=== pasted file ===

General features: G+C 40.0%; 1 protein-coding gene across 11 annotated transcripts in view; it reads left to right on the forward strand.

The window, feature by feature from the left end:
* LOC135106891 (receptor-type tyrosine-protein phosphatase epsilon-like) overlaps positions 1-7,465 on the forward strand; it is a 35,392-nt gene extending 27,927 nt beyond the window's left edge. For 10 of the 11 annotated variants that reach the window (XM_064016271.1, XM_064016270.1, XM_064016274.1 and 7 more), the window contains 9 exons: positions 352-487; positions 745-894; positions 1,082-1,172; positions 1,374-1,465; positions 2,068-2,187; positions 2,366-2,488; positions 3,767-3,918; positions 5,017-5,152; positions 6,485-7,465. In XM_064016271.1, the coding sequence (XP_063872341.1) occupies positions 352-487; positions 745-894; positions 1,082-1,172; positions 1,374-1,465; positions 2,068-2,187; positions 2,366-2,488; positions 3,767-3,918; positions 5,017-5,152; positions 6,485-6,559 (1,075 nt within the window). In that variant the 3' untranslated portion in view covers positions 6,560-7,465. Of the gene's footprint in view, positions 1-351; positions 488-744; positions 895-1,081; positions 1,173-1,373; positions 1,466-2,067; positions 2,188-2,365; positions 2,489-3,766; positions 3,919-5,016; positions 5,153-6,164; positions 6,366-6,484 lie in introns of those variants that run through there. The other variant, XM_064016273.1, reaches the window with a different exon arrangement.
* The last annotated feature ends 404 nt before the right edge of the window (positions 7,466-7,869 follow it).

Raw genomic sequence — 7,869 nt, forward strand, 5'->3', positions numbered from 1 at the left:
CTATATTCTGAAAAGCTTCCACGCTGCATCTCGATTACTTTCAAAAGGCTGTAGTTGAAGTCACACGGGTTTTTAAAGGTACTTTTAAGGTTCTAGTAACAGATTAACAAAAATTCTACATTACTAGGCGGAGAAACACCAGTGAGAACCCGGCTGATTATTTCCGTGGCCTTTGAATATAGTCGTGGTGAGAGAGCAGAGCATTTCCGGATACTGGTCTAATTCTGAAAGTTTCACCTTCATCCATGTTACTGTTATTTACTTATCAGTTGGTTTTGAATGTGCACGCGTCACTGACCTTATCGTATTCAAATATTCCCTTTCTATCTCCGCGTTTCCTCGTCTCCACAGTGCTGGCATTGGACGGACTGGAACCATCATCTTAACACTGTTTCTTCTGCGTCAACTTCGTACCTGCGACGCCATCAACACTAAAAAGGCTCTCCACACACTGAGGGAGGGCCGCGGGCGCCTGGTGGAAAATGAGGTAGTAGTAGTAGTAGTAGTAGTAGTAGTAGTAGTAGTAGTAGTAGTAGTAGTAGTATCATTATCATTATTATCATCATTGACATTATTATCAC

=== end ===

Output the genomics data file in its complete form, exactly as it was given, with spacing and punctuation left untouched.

General features: G+C 40.0%; 1 protein-coding gene across 11 annotated transcripts in view; it reads left to right on the forward strand.

The window, feature by feature from the left end:
* LOC135106891 (receptor-type tyrosine-protein phosphatase epsilon-like) overlaps positions 1-7,465 on the forward strand; it is a 35,392-nt gene extending 27,927 nt beyond the window's left edge. For 10 of the 11 annotated variants that reach the window (XM_064016271.1, XM_064016270.1, XM_064016274.1 and 7 more), the window contains 9 exons: positions 352-487; positions 745-894; positions 1,082-1,172; positions 1,374-1,465; positions 2,068-2,187; positions 2,366-2,488; positions 3,767-3,918; positions 5,017-5,152; positions 6,485-7,465. In XM_064016271.1, the coding sequence (XP_063872341.1) occupies positions 352-487; positions 745-894; positions 1,082-1,172; positions 1,374-1,465; positions 2,068-2,187; positions 2,366-2,488; positions 3,767-3,918; positions 5,017-5,152; positions 6,485-6,559 (1,075 nt within the window). In that variant the 3' untranslated portion in view covers positions 6,560-7,465. Of the gene's footprint in view, positions 1-351; positions 488-744; positions 895-1,081; positions 1,173-1,373; positions 1,466-2,067; positions 2,188-2,365; positions 2,489-3,766; positions 3,919-5,016; positions 5,153-6,164; positions 6,366-6,484 lie in introns of those variants that run through there. The other variant, XM_064016273.1, reaches the window with a different exon arrangement.
* The last annotated feature ends 404 nt before the right edge of the window (positions 7,466-7,869 follow it).

Raw genomic sequence — 7,869 nt, forward strand, 5'->3', positions numbered from 1 at the left:
CTATATTCTGAAAAGCTTCCACGCTGCATCTCGATTACTTTCAAAAGGCTGTAGTTGAAGTCACACGGGTTTTTAAAGGTACTTTTAAGGTTCTAGTAACAGATTAACAAAAATTCTACATTACTAGGCGGAGAAACACCAGTGAGAACCCGGCTGATTATTTCCGTGGCCTTTGAATATAGTCGTGGTGAGAGAGCAGAGCATTTCCGGATACTGGTCTAATTCTGAAAGTTTCACCTTCATCCATGTTACTGTTATTTACTTATCAGTTGGTTTTGAATGTGCACGCGTCACTGACCTTATCGTATTCAAATATTCCCTTTCTATCTCCGCGTTTCCTCGTCTCCACAGTGCTGGCATTGGACGGACTGGAACCATCATCTTAACACTGTTTCTTCTGCGTCAACTTCGTACCTGCGACGCCATCAACACTAAAAAGGCTCTCCACACACTGAGGGAGGGCCGCGGGCGCCTGGTGGAAAATGAGGTAGTAGTAGTAGTAGTAGTAGTAGTAGTAGTAGTAGTAGTAGTAGTAGTAGTAGTATCATTATCATTATTATCATCATTGACATTATTATCAC